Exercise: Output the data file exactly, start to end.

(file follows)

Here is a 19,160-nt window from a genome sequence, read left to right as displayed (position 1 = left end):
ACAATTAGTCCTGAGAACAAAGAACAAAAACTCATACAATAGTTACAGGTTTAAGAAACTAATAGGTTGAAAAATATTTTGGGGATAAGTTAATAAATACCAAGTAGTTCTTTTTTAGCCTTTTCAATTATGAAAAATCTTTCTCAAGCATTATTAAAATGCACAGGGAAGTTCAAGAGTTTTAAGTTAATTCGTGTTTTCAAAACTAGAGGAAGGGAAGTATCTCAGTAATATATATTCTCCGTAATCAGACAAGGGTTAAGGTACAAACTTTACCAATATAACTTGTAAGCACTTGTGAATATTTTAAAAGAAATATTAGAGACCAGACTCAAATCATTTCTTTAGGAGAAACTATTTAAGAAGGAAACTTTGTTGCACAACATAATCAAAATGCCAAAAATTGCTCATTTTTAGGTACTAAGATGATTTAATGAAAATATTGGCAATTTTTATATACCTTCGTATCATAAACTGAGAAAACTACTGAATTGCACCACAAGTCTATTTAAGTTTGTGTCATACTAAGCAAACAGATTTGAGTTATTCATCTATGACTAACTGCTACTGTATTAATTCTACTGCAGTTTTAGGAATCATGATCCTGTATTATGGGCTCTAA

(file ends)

Here is a 19,160-nt window from a genome sequence, read left to right as displayed (position 1 = left end):
ACAATTAGTCCTGAGAACAAAGAACAAAAACTCATACAATAGTTACAGGTTTAAGAAACTAATAGGTTGAAAAATATTTTGGGGATAAGTTAATAAATACCAAGTAGTTCTTTTTTAGCCTTTTCAATTATGAAAAATCTTTCTCAAGCATTATTAAAATGCACAGGGAAGTTCAAGAGTTTTAAGTTAATTCGTGTTTTCAAAACTAGAGGAAGGGAAGTATCTCAGTAATATATATTCTCCGTAATCAGACAAGGGTTAAGGTACAAACTTTACCAATATAACTTGTAAGCACTTGTGAATATTTTAAAAGAAATATTAGAGACCAGACTCAAATCATTTCTTTAGGAGAAACTATTTAAGAAGGAAACTTTGTTGCACAACATAATCAAAATGCCAAAAATTGCTCATTTTTAGGTACTAAGATGATTTAATGAAAATATTGGCAATTTTTATATACCTTCGTATCATAAACTGAGAAAACTACTGAATTGCACCACAAGTCTATTTAAGTTTGTGTCATACTAAGCAAACAGATTTGAGTTATTCATCTATGACTAACTGCTACTGTATTAATTCTACTGCAGTTTTAGGAATCATGATCCTGTATTATGGGCTCTAA